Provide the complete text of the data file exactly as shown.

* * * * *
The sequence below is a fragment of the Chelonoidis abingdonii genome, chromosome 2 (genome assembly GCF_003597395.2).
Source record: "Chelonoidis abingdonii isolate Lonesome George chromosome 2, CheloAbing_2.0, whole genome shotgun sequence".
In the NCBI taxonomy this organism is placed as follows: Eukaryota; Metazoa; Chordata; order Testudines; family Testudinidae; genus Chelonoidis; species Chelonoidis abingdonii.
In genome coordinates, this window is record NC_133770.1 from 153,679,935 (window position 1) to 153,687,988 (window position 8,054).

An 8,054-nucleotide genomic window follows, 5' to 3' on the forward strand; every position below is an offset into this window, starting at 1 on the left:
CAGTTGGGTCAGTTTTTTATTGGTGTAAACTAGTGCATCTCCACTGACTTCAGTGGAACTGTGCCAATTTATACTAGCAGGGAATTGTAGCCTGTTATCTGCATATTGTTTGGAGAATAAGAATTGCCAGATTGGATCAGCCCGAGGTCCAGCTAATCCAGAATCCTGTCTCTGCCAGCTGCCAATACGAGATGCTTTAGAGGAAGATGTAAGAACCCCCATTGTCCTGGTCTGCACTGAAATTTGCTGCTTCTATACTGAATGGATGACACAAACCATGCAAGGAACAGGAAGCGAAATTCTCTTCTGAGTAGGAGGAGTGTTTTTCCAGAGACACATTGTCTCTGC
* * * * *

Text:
The sequence below is a fragment of the Chelonoidis abingdonii genome, chromosome 2 (genome assembly GCF_003597395.2).
Source record: "Chelonoidis abingdonii isolate Lonesome George chromosome 2, CheloAbing_2.0, whole genome shotgun sequence".
In the NCBI taxonomy this organism is placed as follows: Eukaryota; Metazoa; Chordata; order Testudines; family Testudinidae; genus Chelonoidis; species Chelonoidis abingdonii.
In genome coordinates, this window is record NC_133770.1 from 153,679,935 (window position 1) to 153,687,988 (window position 8,054).

An 8,054-nucleotide genomic window follows, 5' to 3' on the forward strand; every position below is an offset into this window, starting at 1 on the left:
CAGTTGGGTCAGTTTTTTATTGGTGTAAACTAGTGCATCTCCACTGACTTCAGTGGAACTGTGCCAATTTATACTAGCAGGGAATTGTAGCCTGTTATCTGCATATTGTTTGGAGAATAAGAATTGCCAGATTGGATCAGCCCGAGGTCCAGCTAATCCAGAATCCTGTCTCTGCCAGCTGCCAATACGAGATGCTTTAGAGGAAGATGTAAGAACCCCCATTGTCCTGGTCTGCACTGAAATTTGCTGCTTCTATACTGAATGGATGACACAAACCATGCAAGGAACAGGAAGCGAAATTCTCTTCTGAGTAGGAGGAGTGTTTTTCCAGAGACACATTGTCTCTGC